WASHINGTON -- Harvard University President Lawrence H. Summers made a big mistake: He was honest. He reportedly had the temerity to suggest at a conference in Cambridge that innate difference between genders may play a role in the underrepresentation of women among top scientists.
The crowd of academics was shocked by this momentary deviation from politically correct dogma. The Washington Post quoted a distraught Nancy Hopkins, biology professor at the Massachusetts Institute of Technology: "I felt I was going to be sick. My heart was pounding and my breath shallow. I was extremely upset." Setting aside Ms. Hopkins' overreaction -- an embarrassing caricature of delicate female sensibilities -- what exactly is so threatening about the possibility that men and women have different intellectual preferences and abilities?
Leaders of the organized feminist movement see such ideas as an excuse for discrimination or for discouraging women from pursuing science. Yet once again, the gender warriors are confusing equality of opportunity with equality of outcome.
Mr. Summers, in the spirit of scientific inquiry, was exploring potential explanations for an observable fact: that women on average are less likely to reach the upper echelons of science than are men. He has not questioned whether individual women can excel in these disciplines.
Nor is anyone arguing that women should be blocked from studying or conducting science. The principle of "equal opportunity for all" is universally accepted in America. It's possible, though, that women may have the same opportunities but less interest in some fields than men. This upsets the hard-core feminists, who want a world where women and men fill quota-like 50-50 percentages in all walks of life. It's this obsession with equal outcomes that induces palpitations and the vapors when the president of America's most solidly liberal university merely voices a stray thought.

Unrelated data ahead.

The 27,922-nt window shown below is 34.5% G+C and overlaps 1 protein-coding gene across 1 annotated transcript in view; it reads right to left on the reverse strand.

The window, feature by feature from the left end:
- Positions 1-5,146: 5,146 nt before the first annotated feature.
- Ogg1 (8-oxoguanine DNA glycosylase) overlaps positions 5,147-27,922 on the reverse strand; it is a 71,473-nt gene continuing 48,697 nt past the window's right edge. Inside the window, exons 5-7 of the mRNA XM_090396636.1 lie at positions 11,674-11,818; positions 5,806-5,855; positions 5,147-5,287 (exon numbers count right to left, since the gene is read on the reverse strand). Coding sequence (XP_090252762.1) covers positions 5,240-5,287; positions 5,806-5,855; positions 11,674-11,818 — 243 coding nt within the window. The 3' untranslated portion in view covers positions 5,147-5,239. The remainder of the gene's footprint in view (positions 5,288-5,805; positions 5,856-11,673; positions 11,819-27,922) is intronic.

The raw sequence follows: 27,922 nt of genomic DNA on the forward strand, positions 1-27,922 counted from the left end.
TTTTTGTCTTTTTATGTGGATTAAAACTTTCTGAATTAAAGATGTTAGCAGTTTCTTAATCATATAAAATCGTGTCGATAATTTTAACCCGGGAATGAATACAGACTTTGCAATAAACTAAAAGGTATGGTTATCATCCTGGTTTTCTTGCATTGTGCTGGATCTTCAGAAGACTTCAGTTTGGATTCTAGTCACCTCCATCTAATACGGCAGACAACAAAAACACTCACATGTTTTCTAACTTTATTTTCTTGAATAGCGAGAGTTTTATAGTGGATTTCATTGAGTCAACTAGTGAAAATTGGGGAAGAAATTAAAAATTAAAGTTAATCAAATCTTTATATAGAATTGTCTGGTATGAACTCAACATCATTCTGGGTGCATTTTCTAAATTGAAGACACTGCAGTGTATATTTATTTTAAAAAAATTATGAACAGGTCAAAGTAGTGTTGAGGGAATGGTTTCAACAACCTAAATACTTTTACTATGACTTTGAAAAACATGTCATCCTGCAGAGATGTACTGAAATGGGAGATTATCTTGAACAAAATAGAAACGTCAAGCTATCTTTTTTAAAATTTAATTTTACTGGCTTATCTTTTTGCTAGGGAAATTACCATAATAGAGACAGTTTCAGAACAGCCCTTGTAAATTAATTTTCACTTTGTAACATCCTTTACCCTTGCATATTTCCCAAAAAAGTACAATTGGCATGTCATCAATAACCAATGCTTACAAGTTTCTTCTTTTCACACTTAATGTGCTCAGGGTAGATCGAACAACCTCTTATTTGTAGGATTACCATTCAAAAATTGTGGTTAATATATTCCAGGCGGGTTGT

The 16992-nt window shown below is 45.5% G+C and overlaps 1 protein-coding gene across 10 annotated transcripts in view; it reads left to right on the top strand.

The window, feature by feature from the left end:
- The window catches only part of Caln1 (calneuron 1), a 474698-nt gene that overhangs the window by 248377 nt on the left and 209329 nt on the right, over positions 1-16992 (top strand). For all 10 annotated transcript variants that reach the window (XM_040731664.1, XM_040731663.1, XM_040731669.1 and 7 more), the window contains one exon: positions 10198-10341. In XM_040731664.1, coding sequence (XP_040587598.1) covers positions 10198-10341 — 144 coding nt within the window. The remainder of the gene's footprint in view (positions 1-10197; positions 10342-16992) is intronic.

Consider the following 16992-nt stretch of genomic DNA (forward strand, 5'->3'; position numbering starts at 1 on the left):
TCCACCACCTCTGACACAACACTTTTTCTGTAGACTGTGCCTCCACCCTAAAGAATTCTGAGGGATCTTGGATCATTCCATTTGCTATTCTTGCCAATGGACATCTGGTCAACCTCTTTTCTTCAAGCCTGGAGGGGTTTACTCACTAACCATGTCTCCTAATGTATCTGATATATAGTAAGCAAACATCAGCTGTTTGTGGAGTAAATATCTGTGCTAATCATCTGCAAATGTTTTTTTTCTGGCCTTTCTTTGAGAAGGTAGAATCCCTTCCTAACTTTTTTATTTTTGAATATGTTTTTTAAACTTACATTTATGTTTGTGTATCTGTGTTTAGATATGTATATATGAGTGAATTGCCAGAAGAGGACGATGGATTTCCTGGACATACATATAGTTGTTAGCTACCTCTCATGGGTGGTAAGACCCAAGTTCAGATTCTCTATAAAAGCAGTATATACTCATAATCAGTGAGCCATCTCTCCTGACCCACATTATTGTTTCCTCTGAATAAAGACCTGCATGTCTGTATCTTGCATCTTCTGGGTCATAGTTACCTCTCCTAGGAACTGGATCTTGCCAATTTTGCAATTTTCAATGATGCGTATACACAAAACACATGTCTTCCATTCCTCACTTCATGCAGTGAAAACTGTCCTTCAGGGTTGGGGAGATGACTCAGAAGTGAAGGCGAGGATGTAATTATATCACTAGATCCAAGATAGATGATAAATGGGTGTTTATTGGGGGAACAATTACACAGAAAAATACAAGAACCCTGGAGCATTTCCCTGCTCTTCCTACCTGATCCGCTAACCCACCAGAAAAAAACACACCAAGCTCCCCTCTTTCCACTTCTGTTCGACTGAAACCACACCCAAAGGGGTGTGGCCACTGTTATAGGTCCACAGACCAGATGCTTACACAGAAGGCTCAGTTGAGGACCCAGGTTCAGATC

The constant grumbling about the "wage gap" -- the difference between the median wage of women and men -- is another product of this obsession. If the gap were caused by systemic discrimination, the feminists would have a point. The reality, however, is that differences in wages reflect legitimate choices about where and how much to work. Compare a man and a woman in the same field with the same experience and education, and the gap shrinks rapidly.
We know individuals make different tradeoffs in their jobs: Some seek solely to maximize earnings, while others opt for less pay and greater personal fulfillment or flexibility. On average, women have tended to value greater flexibility, shorter schedules and more time with family. As long as men and women have difference preferences, there's going to be a statistical "wage gap."
Title IX is another example of the feminist fixation on outcomes. This federal law was intended to prevent gender discrimination on college campuses, including in athletics. It has evolved into an outcome-driven policy in which litigation-fearing colleges strive to make athletic rosters "proportional" to enrollment. Since women account for more than 50 percent of undergraduates, women are supposed to account for more than half of all college athletes.
Cutting sports for men is the easiest way to achieve parity, since women on average are less interested in athletics. Since the 2000 Olympics, more than 90 universities have eliminated track and field for men, and more than 20 have canceled wrestling.
"Women's rights" once meant choices for women. No longer. Now feminists want to do the choosing for everyone, and woe to anyone who questions the outcomes they deem virtuous. It's a sad commentary on the leaders of a movement that once was devoted to freedom.
Carrie Lukas is the director of policy at the Independent Women's Forum.